03 Apr

Best Work-Life Balance Tips For Working From Home During COVID-19 (Because You Need A Weekend)

Trying to achieve a work life balance as a mom working from home

In theory, working from home sounds ideal to many people. However, trying to get your work done inside of your house while there’s a crisis going on can be quite challenging. Toughing out a week from the confines of your house deserves a bit of a reward: a stress-free weekend.

How can you achieve this kind of respite from within the same space that’s now your workspace? These tips come straight from our leadership team who have done this as a way of life for more than 20 years.  It’s certainly counterintuitive and strange in many ways. But with a few extra insights, you really can create a strong work-life balance that allows you to have both elements in your life.

The most important takeaway right now is that you need a plan. Separating work time, from family time or relaxation requires a concentrated effort. Our suggestion is to read this thoroughly and take notes or print this out. You will find that some things you do intuitively and others are completely new to your thinking.

With that, work-life balance begins with a mindful separation of your two roles…

#1 Create A Work Mode & An NON-Work Mode

Start your day with the same mindset you used to go to the office. Instead of rolling out of bed, checking emails from your pjs, and then going to work, do the extra few steps to put yourself in “work mode”.  To know what this means to you specifically, think about your previous work routine and whatever it takes to put you in a “working” frame of mind.

This includes: taking a shower, putting on makeup/shaving, fixing your hair, brushing your teeth, and even, putting on shoes. Of course, it’s fine to lessen the formality of it all, but the uniform of work matters. When you’re dressed for work, you reactive those receptors in your brain and things feel more normalized.

Once you’re dressed, sit at a table or desk. Try to avoid a regular habit of working from bed or from your couch.  Posture and body language also play a role in reactivating your sense of “going to work” which is critical so you can also create a time when you’re “off the clock”.  

The key is to follow a routine that you’re used to and one that sets you up for a productive day.

Eat breakfast and read the paper before you start your work. Work out or meditate before going to the “office”. Get into your working mindset so there is a clear transition out of your personal time and into your professional time.

Try to start your day earlier than your work time begins. This will allow you to create a routine that works. You also want to have specific working hours, along with a designated lunch break. Honoring these time restraints can help you be more productive and keep you feeling on top of things. 

When you’re done for the day, leave your workspace as you would in a traditional office. Close the door or clean off the table you worked at for the day so that work is put away until it’s time to begin again. By doing this, you eliminate the feeling of “never being done” or “never being off the clock”.  It will help you transition into the next part of your day and create a designated time in the day to relax and recharge.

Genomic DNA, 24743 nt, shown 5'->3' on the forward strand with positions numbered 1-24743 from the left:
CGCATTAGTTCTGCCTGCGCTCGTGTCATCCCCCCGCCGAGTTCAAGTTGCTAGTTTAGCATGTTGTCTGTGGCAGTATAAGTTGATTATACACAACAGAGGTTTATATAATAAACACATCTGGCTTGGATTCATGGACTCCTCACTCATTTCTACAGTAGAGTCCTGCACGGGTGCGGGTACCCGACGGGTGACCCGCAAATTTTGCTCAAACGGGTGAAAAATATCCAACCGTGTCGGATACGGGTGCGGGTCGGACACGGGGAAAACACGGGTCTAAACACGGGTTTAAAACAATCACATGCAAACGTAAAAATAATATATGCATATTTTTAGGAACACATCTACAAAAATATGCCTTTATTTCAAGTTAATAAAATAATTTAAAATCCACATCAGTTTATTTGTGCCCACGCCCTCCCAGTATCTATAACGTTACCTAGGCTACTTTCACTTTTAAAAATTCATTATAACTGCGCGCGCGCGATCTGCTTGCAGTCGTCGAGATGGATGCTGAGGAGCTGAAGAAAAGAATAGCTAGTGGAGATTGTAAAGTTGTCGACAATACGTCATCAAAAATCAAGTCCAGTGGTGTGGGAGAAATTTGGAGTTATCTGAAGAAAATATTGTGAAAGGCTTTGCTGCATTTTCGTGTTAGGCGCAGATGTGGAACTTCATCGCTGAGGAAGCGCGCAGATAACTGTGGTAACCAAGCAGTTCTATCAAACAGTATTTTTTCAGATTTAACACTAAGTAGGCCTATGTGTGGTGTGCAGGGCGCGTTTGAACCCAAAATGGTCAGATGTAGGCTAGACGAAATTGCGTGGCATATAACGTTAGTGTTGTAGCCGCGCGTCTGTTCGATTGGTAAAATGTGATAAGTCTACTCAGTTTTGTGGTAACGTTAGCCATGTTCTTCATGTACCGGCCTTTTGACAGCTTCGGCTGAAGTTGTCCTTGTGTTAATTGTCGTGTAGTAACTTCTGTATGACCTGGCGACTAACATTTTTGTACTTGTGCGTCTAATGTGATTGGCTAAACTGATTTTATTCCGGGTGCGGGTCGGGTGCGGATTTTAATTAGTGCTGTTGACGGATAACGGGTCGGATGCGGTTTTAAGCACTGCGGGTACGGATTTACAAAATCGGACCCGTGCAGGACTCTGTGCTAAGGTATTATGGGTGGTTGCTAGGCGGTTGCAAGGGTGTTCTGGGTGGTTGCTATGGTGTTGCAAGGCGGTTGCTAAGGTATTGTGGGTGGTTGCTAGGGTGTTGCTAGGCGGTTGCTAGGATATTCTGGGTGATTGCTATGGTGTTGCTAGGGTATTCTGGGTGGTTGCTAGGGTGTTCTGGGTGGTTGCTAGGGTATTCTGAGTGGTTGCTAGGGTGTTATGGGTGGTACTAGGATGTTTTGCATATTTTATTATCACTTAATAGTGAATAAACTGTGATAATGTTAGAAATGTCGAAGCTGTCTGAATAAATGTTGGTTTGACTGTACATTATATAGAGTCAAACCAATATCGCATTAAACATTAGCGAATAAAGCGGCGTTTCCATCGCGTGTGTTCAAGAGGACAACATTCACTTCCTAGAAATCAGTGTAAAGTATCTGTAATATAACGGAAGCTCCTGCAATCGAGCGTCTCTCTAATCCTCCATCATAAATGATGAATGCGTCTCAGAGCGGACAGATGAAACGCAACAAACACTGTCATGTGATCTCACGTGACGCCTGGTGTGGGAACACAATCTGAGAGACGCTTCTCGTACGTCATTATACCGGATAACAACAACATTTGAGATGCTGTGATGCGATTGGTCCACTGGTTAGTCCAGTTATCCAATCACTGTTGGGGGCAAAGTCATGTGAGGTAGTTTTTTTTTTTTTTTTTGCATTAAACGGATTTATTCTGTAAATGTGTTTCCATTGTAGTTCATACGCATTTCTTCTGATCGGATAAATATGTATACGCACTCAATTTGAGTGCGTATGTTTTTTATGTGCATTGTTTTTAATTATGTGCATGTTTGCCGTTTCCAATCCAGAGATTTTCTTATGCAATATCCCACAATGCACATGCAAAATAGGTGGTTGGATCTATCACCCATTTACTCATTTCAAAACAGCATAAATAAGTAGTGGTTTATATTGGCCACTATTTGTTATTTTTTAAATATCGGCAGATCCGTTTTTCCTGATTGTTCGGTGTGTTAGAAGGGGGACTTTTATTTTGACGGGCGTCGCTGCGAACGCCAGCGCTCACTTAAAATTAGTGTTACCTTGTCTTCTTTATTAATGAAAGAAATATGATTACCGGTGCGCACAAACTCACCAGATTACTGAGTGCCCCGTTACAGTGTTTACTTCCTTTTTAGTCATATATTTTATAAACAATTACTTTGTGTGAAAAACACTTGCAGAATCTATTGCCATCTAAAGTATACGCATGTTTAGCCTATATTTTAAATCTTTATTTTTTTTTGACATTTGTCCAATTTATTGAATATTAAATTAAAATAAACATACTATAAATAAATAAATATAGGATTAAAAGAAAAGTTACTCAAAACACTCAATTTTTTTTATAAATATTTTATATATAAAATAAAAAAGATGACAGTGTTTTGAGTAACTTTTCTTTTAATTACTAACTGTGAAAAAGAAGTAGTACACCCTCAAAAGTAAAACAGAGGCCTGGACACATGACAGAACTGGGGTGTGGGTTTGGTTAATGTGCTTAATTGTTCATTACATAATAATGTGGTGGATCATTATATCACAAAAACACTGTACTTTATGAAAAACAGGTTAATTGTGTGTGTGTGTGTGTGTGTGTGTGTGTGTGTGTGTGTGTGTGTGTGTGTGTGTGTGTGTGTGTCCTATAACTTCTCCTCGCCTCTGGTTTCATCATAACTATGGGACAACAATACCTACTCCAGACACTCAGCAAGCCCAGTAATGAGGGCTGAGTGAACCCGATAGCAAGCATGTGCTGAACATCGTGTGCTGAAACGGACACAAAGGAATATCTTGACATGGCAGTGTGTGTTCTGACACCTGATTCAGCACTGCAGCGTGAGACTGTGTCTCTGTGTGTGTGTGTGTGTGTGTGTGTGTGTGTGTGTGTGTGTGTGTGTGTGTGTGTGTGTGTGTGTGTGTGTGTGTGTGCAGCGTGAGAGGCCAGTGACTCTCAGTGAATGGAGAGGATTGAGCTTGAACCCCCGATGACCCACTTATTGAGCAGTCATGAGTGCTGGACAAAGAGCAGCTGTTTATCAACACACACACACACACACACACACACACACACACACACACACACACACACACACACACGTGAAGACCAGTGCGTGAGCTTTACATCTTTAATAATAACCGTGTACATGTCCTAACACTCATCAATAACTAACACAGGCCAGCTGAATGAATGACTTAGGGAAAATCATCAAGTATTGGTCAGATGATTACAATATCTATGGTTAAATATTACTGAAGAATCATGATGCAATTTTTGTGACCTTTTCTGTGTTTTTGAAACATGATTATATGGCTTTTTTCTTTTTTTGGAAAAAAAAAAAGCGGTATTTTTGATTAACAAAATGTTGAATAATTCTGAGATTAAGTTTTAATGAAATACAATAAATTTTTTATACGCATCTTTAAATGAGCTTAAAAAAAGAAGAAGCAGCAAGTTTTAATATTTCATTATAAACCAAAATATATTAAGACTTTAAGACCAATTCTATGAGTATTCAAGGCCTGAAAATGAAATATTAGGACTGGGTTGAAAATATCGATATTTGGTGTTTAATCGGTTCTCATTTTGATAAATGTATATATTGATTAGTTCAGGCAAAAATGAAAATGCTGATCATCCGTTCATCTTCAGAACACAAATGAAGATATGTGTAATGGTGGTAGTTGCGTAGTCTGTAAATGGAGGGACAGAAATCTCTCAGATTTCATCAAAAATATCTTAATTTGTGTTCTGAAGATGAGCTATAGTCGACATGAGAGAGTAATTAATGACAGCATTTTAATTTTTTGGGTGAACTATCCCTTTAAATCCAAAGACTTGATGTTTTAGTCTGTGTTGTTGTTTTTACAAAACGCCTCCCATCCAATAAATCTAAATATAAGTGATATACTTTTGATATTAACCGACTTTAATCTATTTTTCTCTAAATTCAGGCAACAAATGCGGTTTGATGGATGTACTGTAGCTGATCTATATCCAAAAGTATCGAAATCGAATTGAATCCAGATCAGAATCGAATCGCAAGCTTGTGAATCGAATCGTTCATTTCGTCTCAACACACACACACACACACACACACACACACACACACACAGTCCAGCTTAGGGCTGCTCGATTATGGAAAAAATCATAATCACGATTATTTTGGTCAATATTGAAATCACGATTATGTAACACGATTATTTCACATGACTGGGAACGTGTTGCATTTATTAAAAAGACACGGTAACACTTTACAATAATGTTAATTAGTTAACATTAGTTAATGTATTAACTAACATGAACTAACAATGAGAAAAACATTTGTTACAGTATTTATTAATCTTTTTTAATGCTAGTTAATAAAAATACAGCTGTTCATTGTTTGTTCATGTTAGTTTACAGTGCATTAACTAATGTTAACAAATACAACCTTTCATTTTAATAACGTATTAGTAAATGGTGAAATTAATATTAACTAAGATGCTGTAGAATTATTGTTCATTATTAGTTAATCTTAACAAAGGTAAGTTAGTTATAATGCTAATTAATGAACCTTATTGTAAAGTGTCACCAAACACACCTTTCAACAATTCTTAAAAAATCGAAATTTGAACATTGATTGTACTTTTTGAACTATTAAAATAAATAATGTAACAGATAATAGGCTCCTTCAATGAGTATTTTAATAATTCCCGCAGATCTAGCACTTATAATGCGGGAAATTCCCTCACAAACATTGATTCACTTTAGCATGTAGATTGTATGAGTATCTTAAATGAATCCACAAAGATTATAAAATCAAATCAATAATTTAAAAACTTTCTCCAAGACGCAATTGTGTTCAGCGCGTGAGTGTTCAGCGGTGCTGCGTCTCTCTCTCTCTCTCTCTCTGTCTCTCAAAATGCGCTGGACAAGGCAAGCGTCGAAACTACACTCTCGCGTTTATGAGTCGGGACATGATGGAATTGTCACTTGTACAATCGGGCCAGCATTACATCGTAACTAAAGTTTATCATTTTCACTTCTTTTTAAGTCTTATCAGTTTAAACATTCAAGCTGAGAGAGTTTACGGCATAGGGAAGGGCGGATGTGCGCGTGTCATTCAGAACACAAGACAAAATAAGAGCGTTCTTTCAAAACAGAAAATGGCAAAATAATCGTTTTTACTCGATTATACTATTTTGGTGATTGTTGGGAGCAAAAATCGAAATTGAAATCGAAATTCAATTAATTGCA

Work-life balance is achieved when your job doesn’t bleed into your personal life.  Having some time when you’re working 24/7 is fine, but if you do too much of this, you will start to feel exhausted and overwhelmed.  

#2 Remember To Actually Take Breaks During Your Work Day

When working out your office hours, don’t forget to schedule your lunch break, even if it is just a half-hour. While eating lunch, do so away from wherever you’ve set up shop, even if it’s only on the other side of the same table. Now that it’s springtime, try to spend some time outside even if it’s just walking around in your backyard 

And, now that you’re working from home, you have a full kitchen at your disposal. You don’t have to just microwave some leftovers.  If you have the means and the time, it may be a nice change to actually cook something for lunch, even if it is just something quick. When you make your weekly grocery run, make sure to grab a few things just for yourself. Add to your list a few things that will make your meals pleasant and satiating so you don’t spend the rest of the day eating out of boredom.  

The same goes for your coffee breaks. Being at home means that you can make and drink things that you actually like, not just what keeps you awake. You have the opportunity to make a latte, or to experiment with that Dalgona coffee that’s all over the internet. Walking away from your computer for ten minutes to actually make a nice drink, and then to sip it while standing outside or petting the dog can really be a moment of peace.

These moments help you keep going when you are in work mode.

#3 Make A To-Do List Every Day

We all know that there’s no such thing as being “finished” with our work, even when the work-day ends. However, it’s also unhealthy to constantly have work on your mind. And when your workspace is a room away, the pull of a “forgotten item” certainly doesn’t aid work-life balance. Start to keep track of what you have to do. To-do lists, even on a scratch sheet of paper, will let you download your ideas so that when it’s time to return to work, you have a great place to start.